5 Traits That Help Me Live with MS
Last updated: September 2023
I saw a sign that read "5 Things Money Can't Buy," and listed were:
- Common sense
In the context of my life with MS
How accurate and how true because not one of them can be purchased. They must be innate, learned, or developed, and they are paramount for one to possess in all walks of life. I looked at these characteristics in terms of my life with the perils of a chronic disease. For me, multiple sclerosis has impacted my life in so many ways, that it has made me keen - or keener - in these areas. Let me explain…
When you think of manners, you think of "please," "thank you," "excuse me," and the like - whether uttered in a perfunctory way or voiced with sincerity and gratefulness. To be clear, I've always been well-mannered, but when MS 'happened' and heavily impacted my fine and gross motor skills (amongst a host of other abilities that disable me in many ways), there was a difference. It's like my "Please, take me here or there...", "Please, get me this and that..." and my "Thank yous" are spoken with the sincerest sincerity, the most genuine genuineness and, after receiving the help and kindness rendered to me, the most grateful gratefulness.
I have always possessed due regard for the feelings, wishes, and rights of others. That is deemed as having respect. Being respectful has always been a part of me, but then, MS came into my life. I became more attuned to have an appreciative regard for those who assist me in ways that run the gamut. Furthermore, once stricken with MS, my deference for others suffering from life-altering illnesses definitely deepened.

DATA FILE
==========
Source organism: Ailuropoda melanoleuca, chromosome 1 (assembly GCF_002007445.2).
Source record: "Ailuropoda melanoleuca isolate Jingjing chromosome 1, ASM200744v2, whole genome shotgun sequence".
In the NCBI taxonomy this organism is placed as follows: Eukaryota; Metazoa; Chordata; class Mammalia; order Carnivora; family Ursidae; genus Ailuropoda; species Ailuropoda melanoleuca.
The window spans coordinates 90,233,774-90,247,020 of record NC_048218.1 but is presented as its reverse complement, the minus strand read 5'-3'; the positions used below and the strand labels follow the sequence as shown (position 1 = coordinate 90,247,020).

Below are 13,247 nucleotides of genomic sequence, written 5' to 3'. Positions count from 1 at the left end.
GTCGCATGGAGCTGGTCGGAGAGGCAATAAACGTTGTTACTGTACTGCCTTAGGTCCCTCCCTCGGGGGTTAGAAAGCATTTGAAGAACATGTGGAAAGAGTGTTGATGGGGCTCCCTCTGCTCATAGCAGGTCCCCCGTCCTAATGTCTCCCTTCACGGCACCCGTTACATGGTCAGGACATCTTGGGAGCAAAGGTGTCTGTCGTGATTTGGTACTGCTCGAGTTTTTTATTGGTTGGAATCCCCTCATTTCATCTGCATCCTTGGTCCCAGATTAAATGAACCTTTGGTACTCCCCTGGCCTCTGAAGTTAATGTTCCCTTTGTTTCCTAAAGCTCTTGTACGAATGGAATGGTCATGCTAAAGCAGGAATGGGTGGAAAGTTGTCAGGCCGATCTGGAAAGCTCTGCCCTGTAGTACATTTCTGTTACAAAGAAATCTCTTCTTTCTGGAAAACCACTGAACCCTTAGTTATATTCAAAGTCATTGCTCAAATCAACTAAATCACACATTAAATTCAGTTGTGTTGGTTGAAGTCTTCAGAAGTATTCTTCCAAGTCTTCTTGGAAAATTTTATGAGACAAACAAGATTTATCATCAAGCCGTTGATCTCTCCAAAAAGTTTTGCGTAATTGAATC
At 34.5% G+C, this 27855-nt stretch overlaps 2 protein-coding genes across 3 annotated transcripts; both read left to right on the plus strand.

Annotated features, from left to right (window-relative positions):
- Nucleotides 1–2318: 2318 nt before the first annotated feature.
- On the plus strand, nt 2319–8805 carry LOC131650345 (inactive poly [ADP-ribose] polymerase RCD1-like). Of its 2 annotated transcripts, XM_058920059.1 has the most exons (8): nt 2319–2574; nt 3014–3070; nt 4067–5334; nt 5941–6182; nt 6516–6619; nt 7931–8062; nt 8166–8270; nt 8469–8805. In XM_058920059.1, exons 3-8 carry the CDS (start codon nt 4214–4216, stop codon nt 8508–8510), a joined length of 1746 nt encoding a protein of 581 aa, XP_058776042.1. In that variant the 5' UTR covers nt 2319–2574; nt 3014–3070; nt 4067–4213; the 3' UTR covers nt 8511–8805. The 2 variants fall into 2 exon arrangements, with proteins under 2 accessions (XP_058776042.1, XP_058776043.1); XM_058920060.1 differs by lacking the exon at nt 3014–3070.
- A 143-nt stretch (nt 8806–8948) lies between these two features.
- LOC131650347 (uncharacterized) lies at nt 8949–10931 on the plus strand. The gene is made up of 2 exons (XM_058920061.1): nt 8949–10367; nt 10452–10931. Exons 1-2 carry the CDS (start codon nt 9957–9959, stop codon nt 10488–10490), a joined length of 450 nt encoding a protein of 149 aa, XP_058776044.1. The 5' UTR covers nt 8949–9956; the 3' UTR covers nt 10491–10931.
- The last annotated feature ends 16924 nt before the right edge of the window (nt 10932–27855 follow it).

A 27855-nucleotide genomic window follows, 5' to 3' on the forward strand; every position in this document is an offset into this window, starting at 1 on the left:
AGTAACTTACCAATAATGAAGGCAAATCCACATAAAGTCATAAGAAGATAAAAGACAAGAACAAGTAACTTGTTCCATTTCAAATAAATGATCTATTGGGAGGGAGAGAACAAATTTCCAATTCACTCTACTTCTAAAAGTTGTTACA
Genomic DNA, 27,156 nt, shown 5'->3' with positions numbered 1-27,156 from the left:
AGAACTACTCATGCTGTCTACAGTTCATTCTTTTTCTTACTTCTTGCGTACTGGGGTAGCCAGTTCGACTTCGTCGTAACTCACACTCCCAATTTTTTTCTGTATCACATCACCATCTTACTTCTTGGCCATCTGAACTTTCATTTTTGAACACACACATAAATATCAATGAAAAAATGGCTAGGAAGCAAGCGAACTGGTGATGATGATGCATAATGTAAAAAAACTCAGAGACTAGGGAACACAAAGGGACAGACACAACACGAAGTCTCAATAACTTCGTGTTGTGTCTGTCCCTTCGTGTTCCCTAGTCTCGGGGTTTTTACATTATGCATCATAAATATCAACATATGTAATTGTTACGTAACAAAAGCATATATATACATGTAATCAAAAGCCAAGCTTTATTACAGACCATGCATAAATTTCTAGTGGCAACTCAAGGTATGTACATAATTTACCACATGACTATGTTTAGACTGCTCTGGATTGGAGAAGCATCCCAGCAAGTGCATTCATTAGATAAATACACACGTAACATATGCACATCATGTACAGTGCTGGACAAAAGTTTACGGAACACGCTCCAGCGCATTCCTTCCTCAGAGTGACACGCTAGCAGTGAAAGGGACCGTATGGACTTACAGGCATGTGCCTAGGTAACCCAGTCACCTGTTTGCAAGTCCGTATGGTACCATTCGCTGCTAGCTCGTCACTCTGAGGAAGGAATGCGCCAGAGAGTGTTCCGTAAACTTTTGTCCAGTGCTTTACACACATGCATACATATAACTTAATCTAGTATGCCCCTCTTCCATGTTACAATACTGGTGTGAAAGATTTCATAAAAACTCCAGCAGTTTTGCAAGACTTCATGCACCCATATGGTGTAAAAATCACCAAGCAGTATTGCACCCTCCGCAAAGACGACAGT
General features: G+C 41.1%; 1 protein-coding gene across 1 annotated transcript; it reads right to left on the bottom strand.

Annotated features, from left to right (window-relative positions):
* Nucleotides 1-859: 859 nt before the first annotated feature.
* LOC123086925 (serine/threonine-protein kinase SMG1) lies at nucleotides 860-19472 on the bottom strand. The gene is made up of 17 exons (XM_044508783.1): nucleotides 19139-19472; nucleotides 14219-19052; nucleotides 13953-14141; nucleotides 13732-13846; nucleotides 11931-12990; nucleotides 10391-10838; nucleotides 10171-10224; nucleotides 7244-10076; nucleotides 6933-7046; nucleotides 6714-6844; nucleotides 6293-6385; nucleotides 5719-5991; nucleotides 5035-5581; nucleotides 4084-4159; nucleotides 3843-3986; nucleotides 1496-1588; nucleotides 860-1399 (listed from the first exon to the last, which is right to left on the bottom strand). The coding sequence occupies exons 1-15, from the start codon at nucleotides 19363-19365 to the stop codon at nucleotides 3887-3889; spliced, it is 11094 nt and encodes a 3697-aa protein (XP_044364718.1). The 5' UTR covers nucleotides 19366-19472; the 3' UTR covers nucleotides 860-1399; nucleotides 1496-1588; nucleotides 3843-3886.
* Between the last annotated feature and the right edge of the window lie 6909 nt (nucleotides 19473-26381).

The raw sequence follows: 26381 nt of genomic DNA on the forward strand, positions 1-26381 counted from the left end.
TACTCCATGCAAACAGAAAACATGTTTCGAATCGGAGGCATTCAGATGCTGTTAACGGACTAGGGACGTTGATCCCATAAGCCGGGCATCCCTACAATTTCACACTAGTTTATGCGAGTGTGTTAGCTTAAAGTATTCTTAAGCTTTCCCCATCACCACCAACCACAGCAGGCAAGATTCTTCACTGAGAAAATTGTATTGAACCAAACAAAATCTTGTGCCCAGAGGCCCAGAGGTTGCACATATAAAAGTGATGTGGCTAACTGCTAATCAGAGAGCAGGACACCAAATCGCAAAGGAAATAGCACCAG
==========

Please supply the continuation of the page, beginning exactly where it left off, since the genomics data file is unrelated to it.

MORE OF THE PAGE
As an adult, I was diagnosed with multiple sclerosis, and the progression over the years has affected, amongst several other physical factors, my walking and gait. Yet, I am STILL worthy. I may have to depend heavily on others, but I STILL keep my head held high. That is due to my dignity which is innately made and comes from knowing your own worth. MS reminds me daily that despite the harsh woes of its effects, my amour propre remains proudly intact.
I can't do this, but I used to do it. I can't go there, but I used to go. I prefer to do it like this, but I have to do it this way now. Life has changed so much living with the aftermath of my body attacking itself - and not in a good way. I've had to find a way to exist and live without turmoil. grace that I had to find thanks to MS. Otherwise, I may not have discovered how very important - and necessary - it is.
Having good sense and sound judgment in practical matters is termed as common sense. Everyone can benefit from having a bit of it. MS reminds me that I'm lucky to have some. For example, I want my walker closed and against the wall because I don't need it right now... but I'm home alone. I finish my drink before taking my medicine… but everyone has gone to bed. I would avoid these examples because my common sense would tell me to keep my walker within reach, especially when no one is available to get it for me. Additionally, my common sense would tell me to take my medicine before finishing my drink or, at the least, when someone is up to refresh my glass.
Appreciating these traits in myself
Yes, my MS journey has indeed not only made me keen(er) to these very important traits, but also, even as I write this, afforded me the opportunity to be even more cognizant of their importance and appreciative of possessing each of them.
What does advocacy mean to you as someone living with multiple sclerosis? Please select all that apply: